What's In a Name?

Recently it occurred to me that since adopting my husband’s last name, no one has tried to call me Katrina.  And it’s awesome.  I was rather curious if when my last name no longer began with ‘A’ this would occur.  I was right.  My name is still butchered about 6 ways to Sunday, but Katrina seems to be 1 way gone by the wayside.

It’s not that I have a problem with the name Katrina.  Any more than I have with any of the other “Kat-rin” or “Katerine” or “Katie” or “Kathy” or “Karen.”  Which is to say, yes ok I do have a problem with those in reference to myself, since those are not my name, but not in the greater scheme of things.  (1)

And I do acknowledge that my name, though both the Germanic and Gaelic forms of Katherine, is rather uncommon in this country. (2)  And the way mine is pronounced is a bit atypical from even that (3).  But Katrina seemed to be the name so many folks defaulted to when my last name started with ‘A’.(4)

So, a nice bonus to a last name starting with ‘H’.  No one tries to call me Katrinh.

And the bigger point for this post is, I as a human care about what someone verbally calls me.  A large part of my identity is tied into my name, Katrin.  As it appears to be for most humans I have had chance to cross paths with.  We all care, to some degree, about our names.  Our identity, on some level, is tied to such.

But, what about dogs?

I used to play a silly trick on clients.  They would come to me complaining their dog didn’t know his name.  Or didn’t come when called.

I’d ask, “So what does your dog’s name mean?”

I’d usually get the silence and look that said, “What are you, an idiot Katrin?  What does my dog’s name mean?  It’s his name! Duh!”  Occasionally I’d get the, “Well he’s named Stanley after the Stanley cup in hockey.” or some other name explanation.

Smiling, “Yes, but what does his name mean.  To him?

More blank stares.

Because we has humans assume name tied to identity.  No question about it.  But that’s not the same for dogs.  For dogs verbal name if linked to anything is linked to a learned conditioned behavior.  For dogs scent is tied to identity.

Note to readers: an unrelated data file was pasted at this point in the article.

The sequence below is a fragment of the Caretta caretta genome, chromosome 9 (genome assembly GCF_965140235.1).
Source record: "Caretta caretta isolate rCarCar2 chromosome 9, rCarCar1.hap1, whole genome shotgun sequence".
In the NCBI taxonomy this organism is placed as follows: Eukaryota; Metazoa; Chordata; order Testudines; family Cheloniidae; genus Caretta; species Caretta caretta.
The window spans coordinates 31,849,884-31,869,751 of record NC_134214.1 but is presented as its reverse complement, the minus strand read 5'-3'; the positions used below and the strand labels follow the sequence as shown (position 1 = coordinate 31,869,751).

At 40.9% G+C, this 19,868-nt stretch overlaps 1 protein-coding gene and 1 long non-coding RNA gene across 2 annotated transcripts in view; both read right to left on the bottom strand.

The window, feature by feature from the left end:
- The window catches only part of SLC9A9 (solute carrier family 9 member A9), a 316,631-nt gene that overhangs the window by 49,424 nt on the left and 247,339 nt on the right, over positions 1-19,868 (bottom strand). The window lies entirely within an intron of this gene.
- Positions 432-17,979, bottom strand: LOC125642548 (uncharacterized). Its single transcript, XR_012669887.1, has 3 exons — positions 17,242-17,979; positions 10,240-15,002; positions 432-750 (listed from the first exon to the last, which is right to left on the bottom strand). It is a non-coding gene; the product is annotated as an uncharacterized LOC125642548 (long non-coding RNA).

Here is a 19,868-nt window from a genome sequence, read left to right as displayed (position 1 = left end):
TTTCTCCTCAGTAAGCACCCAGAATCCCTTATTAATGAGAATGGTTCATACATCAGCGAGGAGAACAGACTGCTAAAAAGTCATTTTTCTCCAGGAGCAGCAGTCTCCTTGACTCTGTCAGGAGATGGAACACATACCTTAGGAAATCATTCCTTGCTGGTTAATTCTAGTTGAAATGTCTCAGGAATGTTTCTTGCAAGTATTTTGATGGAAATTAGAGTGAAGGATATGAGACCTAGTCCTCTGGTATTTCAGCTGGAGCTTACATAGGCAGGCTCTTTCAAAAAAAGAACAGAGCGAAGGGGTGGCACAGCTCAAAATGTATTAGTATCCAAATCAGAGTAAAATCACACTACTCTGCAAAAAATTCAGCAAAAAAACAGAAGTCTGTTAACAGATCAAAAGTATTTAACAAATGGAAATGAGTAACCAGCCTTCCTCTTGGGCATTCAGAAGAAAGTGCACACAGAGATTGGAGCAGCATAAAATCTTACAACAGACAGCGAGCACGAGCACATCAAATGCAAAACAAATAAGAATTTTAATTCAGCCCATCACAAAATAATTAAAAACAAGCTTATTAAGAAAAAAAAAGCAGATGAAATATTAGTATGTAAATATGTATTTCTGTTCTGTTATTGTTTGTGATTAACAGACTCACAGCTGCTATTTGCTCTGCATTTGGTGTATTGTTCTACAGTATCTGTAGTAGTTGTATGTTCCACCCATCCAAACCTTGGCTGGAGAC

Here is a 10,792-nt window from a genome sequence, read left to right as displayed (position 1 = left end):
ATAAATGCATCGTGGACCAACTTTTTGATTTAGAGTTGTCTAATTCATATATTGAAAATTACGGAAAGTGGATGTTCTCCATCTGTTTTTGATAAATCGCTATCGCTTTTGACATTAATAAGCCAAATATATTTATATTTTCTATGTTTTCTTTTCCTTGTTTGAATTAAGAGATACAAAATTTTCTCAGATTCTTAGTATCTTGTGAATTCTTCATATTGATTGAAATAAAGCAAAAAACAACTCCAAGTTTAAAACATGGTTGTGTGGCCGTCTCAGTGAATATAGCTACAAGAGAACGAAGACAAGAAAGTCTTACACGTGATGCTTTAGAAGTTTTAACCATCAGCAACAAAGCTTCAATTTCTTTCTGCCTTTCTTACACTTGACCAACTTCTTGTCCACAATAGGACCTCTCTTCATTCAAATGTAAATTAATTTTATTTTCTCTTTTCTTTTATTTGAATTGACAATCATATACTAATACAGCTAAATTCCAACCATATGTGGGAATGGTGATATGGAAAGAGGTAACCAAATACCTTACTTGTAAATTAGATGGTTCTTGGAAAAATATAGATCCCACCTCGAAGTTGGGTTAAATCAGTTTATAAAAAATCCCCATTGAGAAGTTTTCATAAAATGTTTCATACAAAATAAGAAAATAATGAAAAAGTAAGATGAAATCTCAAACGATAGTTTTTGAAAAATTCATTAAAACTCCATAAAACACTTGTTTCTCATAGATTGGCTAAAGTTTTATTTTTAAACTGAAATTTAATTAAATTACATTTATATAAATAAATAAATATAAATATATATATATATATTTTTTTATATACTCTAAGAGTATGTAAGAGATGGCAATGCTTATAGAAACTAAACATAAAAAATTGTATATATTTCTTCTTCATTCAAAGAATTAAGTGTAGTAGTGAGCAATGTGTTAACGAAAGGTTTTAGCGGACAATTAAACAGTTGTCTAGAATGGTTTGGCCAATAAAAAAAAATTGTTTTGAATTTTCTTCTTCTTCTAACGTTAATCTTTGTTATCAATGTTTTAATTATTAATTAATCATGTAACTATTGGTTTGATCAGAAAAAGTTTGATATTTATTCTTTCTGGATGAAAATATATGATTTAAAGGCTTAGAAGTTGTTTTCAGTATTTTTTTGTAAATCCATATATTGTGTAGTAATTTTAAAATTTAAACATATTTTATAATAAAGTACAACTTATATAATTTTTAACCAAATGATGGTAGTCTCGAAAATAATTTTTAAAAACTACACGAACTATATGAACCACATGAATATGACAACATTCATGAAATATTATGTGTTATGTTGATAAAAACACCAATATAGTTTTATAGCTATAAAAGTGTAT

I recall years ago reading about a study done in the 1960s or 70s about this very thing.  (5) Researchers took 2 groups of dogs.  And allowed them to interact for a length of time, form social bonds, gain relationships among their group.  Then in the experimental group, they took 1 dog and changed his scent by putting the pelt of another animal on him.  In the control group, they didn’t change the scent of any of the dogs.

Dog in sheep’s clothing costume.  Image from buzz.ibex.com

The scent changed experimental dog who had previously been accepted in the group, had built social bonds and ties, was suddenly shunned and treated as a foreigner to the group.  These dogs that had previously known him, suddenly no longer did.  With a new, foreign scent to this dog, his social group could no longer identify him.  And he could no longer identify himself either.

Whereas, I’ve known countless number of dogs adopted into a new home after years of having 1 name.  The new owners change the name for any number of excellent reasons (6), and the dog couldn’t really care less.  If you tried to do that to a child, yikes, identity crisis.

So, if you find yourself wondering if your dog knows his name.  Consider instead what you want the name to mean to you.  And how you would like your dog to respond when you say that special word.(7)  Then set up a training plan to teach him that desired response.  Since to your dog, he probably doesn’t care if today you called him Joe and tomorrow Sparkie.


  1.  And I expect at this point in my life.  It just goes with the territory of having an atypical name.  It generally doesn’t annoy me, except when someone gets dismissive when I correct them.  Like the guy who called me “Kathy” and I said, “My name is Katrin.”  And the response was, “I don’t care.  I can remember Kathy so I’ll call you that.”  Um, no.
  2. To the point that once when I emailed a company about one of their products, my email was forwarded to someone in a completely unrelated department to answer simply because she and I had the same name.  And it was the 1st time anyone in their company had gotten correspondence from anyone sharing her name.  And it was the 1st time she had even heard of anyone having her same name.  My 1st inclination was to double check she wasn’t related to me, as I have a 3rd cousin whose parents liked my name so much they named their daughter the same.  Nope, this woman wasn’t related.
  3. Pronounced with a long ‘a’ sound.  So more Kay-trin.  I had a doctor years ago who had such a difficult time remembering how to pronounce my name, he simply called me ‘Miss’ for years.
  4. Once when I used an accountant to do my taxes, my name was mistyped as Katrina on 1 page of the form.  That caused all sorts of great problems.
  5. Which I presently cannot find reference to on the net.  More searching is in order.
  6. everything to the dog was a stray and no one knew his original name, to the new home didn’t like the original name, to the dog’s original name was paired with many unwanted behaviors so changing the dog’s name helped the dog pair new, more appropriate behaviors in the new home
  7. I teach my dogs that their name means come to me or look at me.  And it becomes a trained recall word and response.

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